I’m a managing partner at Space & Time, an independent media agency with offices across the UK and capabilities that span four key areas: media, technology, creative and training. Combined, we believe these pillars work together to deliver both an optimal client and consumer experience.
Please describe your job: What do you do?
After such an unpredictable year, I’m not sure how wise it is to make predictions but here goes. I believe that there will be a greater focus on building experiences to drive value. This will lead to greater investment in brand-building and measurement as value becomes the key commodity. Clients will expect to work with partners that offer business empathy to truly understand any pain points and opportunities for growth.
I wonder how different the lockdown would have been if it had taken place 20 years ago. Perhaps we would all have mastered the game of Snake on our Nokia 3310? In 2020 it has resulted in huge increases in digital consumption and ecommerce, facilitated by the greater accessibility and mass adoption of technology.
Talk us through a typical day…
My role is dynamic and never more so than this year. While my job is varied, my main responsibilities lie in driving the business forward from a strategic and commercial standpoint and distilling these efforts into an operational structure that supports clients in achieving their goals.
Since Covid-19 put a wrecking ball through most of our lives, I can confidently say that no two days are the same. Really, they’re not! As we continue to scale the business, while adapting to new working practices, the need for us to be agile and stay connected has only grown in importance.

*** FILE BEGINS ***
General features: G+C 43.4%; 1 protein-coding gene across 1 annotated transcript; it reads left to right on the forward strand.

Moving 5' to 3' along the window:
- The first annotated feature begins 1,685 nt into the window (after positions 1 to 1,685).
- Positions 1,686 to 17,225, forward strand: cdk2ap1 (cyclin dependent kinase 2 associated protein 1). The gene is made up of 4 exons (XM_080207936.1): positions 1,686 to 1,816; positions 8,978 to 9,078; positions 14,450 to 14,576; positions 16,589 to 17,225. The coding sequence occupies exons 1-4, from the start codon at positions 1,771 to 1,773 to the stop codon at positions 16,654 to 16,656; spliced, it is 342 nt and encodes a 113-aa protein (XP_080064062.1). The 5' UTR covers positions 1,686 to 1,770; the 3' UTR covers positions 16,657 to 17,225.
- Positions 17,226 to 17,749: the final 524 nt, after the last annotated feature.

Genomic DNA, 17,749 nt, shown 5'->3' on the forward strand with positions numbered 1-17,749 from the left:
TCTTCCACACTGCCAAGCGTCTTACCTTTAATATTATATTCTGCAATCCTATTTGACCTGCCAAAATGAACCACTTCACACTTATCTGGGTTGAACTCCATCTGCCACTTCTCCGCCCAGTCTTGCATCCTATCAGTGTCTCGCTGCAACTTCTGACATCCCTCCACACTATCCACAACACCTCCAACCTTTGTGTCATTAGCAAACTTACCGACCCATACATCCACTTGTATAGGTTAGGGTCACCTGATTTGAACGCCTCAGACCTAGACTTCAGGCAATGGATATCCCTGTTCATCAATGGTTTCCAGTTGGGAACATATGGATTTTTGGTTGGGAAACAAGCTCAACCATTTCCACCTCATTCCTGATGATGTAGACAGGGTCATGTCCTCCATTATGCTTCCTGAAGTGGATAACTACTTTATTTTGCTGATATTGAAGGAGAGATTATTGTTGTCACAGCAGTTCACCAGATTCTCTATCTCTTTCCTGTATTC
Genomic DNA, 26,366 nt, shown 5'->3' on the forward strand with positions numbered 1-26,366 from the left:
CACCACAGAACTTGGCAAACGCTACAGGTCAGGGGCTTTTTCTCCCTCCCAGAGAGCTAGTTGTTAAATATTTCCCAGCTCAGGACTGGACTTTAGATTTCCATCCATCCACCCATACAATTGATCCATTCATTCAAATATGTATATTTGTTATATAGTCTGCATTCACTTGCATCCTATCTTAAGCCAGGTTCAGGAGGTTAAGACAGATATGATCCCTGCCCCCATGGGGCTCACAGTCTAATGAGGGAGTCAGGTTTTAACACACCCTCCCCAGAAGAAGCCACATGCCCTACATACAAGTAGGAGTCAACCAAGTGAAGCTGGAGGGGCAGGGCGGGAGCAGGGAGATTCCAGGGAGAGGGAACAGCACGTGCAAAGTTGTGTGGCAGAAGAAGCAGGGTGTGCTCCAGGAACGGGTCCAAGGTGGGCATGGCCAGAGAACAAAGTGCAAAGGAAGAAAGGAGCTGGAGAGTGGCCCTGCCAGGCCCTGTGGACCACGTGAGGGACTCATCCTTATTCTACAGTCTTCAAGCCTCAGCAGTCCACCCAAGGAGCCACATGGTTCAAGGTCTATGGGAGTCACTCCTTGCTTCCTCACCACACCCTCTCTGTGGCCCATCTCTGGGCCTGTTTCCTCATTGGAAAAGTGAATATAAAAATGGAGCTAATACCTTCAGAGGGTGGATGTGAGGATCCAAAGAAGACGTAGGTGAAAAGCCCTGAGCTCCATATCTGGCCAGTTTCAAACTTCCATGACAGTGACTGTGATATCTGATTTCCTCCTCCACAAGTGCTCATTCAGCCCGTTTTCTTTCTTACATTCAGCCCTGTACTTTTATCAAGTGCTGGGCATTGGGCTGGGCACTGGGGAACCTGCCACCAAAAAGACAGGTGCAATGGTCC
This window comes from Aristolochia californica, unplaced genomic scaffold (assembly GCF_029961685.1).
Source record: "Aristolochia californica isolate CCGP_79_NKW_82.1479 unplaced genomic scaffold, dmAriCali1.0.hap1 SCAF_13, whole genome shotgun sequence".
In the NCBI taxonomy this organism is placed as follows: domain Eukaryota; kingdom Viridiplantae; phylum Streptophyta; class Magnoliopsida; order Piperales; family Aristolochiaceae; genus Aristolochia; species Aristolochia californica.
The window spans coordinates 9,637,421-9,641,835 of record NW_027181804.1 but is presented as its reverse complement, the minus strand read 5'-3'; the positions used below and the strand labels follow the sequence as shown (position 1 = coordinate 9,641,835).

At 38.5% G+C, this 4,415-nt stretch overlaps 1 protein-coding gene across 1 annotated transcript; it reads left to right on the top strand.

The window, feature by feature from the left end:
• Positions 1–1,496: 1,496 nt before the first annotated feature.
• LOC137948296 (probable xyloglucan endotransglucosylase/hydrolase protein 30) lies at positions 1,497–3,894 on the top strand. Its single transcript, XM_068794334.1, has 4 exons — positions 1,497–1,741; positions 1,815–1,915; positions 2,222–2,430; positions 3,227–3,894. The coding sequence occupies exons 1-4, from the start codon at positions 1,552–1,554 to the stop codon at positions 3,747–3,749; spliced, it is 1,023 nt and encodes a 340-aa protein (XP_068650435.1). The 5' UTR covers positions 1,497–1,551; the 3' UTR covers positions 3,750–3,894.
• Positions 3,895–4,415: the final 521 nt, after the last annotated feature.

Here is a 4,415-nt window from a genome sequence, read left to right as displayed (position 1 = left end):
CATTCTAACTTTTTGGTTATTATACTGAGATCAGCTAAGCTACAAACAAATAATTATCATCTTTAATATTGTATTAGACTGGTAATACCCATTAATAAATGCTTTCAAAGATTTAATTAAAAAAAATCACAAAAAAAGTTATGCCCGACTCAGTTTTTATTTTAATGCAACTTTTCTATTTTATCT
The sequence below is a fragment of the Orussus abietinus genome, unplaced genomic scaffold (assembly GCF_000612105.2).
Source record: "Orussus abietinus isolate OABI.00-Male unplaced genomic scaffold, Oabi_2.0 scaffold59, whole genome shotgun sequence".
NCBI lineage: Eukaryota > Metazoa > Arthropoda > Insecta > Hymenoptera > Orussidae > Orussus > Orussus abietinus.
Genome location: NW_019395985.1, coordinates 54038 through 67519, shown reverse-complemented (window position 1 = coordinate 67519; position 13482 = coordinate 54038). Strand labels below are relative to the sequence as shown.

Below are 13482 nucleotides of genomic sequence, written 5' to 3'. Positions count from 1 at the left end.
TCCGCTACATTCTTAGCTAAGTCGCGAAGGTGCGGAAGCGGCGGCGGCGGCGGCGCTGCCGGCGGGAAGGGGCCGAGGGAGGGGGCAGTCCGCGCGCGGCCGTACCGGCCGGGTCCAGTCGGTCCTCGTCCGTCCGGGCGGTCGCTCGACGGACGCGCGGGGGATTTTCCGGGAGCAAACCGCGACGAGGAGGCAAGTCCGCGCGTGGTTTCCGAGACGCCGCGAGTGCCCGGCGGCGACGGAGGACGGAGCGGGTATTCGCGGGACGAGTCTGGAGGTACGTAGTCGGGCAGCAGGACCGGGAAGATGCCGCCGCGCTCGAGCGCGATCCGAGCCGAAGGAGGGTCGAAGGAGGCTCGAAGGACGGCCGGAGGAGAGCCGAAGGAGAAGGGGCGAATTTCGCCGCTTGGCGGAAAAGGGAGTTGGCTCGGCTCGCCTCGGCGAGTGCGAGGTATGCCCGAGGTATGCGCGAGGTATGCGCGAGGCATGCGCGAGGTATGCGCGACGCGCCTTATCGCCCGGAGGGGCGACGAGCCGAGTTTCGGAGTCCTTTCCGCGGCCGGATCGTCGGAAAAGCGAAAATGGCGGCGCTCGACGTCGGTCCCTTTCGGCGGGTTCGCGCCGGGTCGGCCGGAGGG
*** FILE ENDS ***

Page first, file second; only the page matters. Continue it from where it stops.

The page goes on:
It’s clear that remote working will continue to play a significant role in our lives as we head further into 2021. For me, it’s about empowering our people to make their own decisions, both personally and professionally so that they can achieve an effective work/life balance.
At Space & Time, we regularly pitch for new business so I’m often involved in a number of strategic planning sessions or pitch rehearsals before finding time to work with our leadership team on our business strategy for the next five years. Before the pandemic hit, we had begun working on some predictions for what a business like ours needs to look like in the future. Despite or perhaps because of the challenges we’ve faced this year, six months into the project, we’re very much on track!
How do you maintain an effective work/life balance?
If the pandemic has taught me anything, it’s that it’s entirely possible to work effectively from home. As a business, we’ve worked incredibly hard over the years to build a strong company culture and I admit that at the start of the pandemic, I questioned whether this would be eroded without us coming together at least some of the time. While I look forward to real-life meetings with colleagues in the future, we’ve also found ways to stay connected and maintain our culture and ethos.